EC Harris, the UK arm of Dutch engineering giant Arcadis, will now offer a ‘full set of integrated services’


Hyder is working on the £16bn London Crossrail project

Arcadis’ planned £256m acquisition of UK engineer Hyder will benefit its existing UK-based business EC Harris by enabling it to offer a “full set of integrated services”, the boss of the Dutch engineering giant has said.

Arcadis revealed last week it has agreed a deal with the board of £297m-turnover, 4,500-strong Hyder, with the acquisition expected to close in the fourth quarter this year, subject to shareholder backing.

The deal will see Arcadis grow to become a €2.9bn-turnover (£2.3bn), 26,500-strong business.

Arcadis chief executive Neil McArthur told Building this week that EC Harris would “benefit greatly from the deal”, particularly from being able to “combine its project management, cost management and business advisory services with Hyder’s design and engineering services” in the UK and Middle East.

McArthur said: “The deal will allow EC Harris to offer our clients a full suite of business capabilities, including design and engineering.”

The deal will allow EC Harris to offer our clients a full suite of business capabilities, including design and engineering

Neil McArthur, Arcadis

Industry leaders told Building the Arcadis/Hyder deal, along with Aecom’s agreed $4bn (£2.3bn) acquisition of URS announced last month - which would make Aecom the largest consultant in the UK - would shake-up the construction consultancy market.

Keith Howells, chairman of employee-owned engineer Mott MacDonald, said the deals will increase the pressure on smaller firms to be “efficient”, as large consolidated corporate firms “can use price as a weapon in markets where they want to make headway”.

He said the 16,000-strong Mott MacDonald was “very happy to join up with other large employee-owned firms to deliver scale and there are lots of them out there if the market gets ridiculous”.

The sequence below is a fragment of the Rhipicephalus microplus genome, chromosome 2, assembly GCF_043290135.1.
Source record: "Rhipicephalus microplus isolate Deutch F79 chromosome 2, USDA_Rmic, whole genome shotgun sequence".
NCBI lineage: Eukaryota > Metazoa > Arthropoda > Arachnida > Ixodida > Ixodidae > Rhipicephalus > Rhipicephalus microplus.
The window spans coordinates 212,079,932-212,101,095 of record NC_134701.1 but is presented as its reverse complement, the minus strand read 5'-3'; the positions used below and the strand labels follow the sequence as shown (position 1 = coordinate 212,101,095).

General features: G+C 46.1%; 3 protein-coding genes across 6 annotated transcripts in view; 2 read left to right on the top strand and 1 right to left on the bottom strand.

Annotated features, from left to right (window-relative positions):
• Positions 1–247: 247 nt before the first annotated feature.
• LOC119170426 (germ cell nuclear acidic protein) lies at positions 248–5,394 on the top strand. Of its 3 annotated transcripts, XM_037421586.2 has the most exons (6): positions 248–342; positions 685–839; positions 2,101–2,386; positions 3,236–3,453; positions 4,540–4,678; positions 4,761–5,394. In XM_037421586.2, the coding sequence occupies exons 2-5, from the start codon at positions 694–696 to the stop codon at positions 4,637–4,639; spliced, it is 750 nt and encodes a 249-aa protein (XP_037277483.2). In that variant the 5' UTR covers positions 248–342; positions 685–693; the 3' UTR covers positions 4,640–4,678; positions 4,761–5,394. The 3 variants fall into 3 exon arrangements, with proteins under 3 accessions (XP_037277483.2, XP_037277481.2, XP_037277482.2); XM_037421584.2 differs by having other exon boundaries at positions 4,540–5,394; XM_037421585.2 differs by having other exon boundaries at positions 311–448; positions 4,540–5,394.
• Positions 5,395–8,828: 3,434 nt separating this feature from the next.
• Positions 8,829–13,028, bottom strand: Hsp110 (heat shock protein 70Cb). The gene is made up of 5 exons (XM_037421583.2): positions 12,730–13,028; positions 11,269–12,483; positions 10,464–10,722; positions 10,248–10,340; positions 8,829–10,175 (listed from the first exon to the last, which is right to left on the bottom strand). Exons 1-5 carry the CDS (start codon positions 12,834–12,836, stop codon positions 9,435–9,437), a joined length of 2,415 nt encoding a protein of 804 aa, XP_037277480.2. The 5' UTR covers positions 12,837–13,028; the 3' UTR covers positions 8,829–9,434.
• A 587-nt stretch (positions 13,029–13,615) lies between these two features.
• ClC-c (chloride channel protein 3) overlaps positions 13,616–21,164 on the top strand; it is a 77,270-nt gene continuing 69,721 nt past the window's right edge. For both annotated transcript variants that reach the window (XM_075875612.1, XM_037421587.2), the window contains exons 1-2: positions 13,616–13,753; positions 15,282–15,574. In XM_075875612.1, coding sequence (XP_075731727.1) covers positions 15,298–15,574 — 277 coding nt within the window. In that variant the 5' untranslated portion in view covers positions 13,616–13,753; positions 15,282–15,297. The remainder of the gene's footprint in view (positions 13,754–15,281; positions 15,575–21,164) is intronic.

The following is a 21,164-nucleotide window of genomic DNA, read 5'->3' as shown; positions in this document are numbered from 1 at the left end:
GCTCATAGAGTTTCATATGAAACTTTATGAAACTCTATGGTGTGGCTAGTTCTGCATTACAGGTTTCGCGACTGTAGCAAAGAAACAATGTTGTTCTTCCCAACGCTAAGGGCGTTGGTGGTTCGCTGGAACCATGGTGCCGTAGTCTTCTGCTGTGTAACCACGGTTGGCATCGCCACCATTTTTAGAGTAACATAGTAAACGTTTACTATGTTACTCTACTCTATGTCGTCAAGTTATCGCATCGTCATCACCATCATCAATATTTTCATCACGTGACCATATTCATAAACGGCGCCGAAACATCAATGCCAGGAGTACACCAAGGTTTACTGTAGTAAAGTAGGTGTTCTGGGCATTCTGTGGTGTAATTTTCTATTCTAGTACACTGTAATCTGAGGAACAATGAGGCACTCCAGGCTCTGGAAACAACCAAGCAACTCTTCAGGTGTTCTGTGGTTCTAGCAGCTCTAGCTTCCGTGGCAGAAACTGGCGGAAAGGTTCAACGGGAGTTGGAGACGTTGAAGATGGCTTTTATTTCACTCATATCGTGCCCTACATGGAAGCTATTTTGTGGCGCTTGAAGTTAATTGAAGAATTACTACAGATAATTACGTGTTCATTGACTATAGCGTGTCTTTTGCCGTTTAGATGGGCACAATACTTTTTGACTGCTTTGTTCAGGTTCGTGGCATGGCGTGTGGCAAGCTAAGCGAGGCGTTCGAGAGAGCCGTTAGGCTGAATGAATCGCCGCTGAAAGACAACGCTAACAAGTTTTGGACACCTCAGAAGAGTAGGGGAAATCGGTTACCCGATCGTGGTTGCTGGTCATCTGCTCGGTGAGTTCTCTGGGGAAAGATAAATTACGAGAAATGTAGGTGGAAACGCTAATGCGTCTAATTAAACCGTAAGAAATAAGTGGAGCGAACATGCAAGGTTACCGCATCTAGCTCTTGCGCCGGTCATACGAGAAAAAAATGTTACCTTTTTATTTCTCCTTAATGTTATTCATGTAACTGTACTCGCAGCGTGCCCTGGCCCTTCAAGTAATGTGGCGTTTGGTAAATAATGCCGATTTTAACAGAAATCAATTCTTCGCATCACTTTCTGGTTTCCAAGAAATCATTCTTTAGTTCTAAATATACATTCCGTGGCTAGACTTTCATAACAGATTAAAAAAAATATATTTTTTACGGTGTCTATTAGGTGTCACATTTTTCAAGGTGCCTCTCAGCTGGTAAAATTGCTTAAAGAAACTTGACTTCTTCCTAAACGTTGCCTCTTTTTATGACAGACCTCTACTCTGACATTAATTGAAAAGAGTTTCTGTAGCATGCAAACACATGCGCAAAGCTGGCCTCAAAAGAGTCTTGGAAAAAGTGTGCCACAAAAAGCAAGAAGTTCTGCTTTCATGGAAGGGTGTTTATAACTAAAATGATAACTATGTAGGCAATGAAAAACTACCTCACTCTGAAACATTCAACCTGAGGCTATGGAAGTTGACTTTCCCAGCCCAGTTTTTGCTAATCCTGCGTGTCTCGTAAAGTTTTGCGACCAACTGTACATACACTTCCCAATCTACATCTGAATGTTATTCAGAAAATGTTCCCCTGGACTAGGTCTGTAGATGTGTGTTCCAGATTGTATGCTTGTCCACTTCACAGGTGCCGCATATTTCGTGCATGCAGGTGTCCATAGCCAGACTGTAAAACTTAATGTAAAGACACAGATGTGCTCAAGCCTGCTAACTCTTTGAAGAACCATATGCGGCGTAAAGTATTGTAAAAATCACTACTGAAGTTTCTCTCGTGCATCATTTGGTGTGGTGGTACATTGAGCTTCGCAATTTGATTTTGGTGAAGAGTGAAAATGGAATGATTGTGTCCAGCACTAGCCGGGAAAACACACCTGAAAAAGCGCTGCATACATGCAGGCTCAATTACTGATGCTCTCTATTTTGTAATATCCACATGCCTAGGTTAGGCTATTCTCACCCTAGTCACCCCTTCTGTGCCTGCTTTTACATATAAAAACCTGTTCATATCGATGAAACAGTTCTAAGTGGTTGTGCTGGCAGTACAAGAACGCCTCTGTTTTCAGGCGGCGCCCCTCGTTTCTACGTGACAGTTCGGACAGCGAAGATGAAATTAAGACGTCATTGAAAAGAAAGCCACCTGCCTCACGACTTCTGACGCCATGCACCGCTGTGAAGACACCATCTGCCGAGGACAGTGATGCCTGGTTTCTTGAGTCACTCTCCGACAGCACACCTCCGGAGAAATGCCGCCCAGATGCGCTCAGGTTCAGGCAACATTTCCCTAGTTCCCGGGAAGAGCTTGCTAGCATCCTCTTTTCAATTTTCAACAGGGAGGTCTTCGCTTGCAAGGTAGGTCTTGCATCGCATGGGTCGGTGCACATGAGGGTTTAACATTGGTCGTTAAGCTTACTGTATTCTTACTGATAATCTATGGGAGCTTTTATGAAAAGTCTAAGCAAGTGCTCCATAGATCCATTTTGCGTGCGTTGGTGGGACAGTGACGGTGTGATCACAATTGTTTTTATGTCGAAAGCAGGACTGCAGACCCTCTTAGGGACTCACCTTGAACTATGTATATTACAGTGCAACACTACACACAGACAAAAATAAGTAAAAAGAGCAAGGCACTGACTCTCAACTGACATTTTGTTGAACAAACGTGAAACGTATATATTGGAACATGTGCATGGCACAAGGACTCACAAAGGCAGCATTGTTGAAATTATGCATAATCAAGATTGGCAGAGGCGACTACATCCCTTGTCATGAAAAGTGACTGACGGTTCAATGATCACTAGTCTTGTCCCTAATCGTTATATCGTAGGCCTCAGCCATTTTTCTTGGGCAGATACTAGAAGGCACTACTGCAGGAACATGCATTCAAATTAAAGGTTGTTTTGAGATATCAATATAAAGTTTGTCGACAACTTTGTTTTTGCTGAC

Hanif Kara, co-founder of 220-strong engineer AKT II, said the deals were “quite positive” for SME engineers: “The gap between ‘small’ and ‘large’ is growing bigger. These [consolidating corporate firms] can’t cope with doing small complex projects in central London; they’ll lose money on these. That leaves more work for firms like ours.”

Lance Taylor, chief executive of cost consultant Rider Levett Bucknall, questioned the value of M&A deals in construction consultancy: “Mergers and acquisitions make great headlines but [really] only have a negative impact on the long-term interests of the acquired firm, especially its hard working staff.”

David Hurcomb, chief executive of M&E firm NG Bailey, said he expected consultants to consolidate further: “They’re people businesses and have a lot of intellectual property to share. I think they’ll get bigger and bigger and size up until they’re massive like in law or accountancy.”

The Arcadis-Hyder deal will roughly double Arcadis’ businesses in the UK and Middle East, while enabling it to enter the Australian market for the first time.

Arcadis’ UK division, which trades as EC Harris, will expand to a €322m-turnover (£255.5m), 3,800-strong business.

Arcadis’ Middle East business will jump to €179m (£142m) turnover, while the firm will gain a €79m (£63m) foothold in Australia.

McArthur said Arcadis has identified “growth opportunities” from utilising Hyder’s 900-strong offshore engineering design facilities in the Philippines, India and Jordan.

Arcadis said it expected to make “annual pre-tax synergies of around £15m” from the deal, with these expected to be “fully realised by the end of 2016”.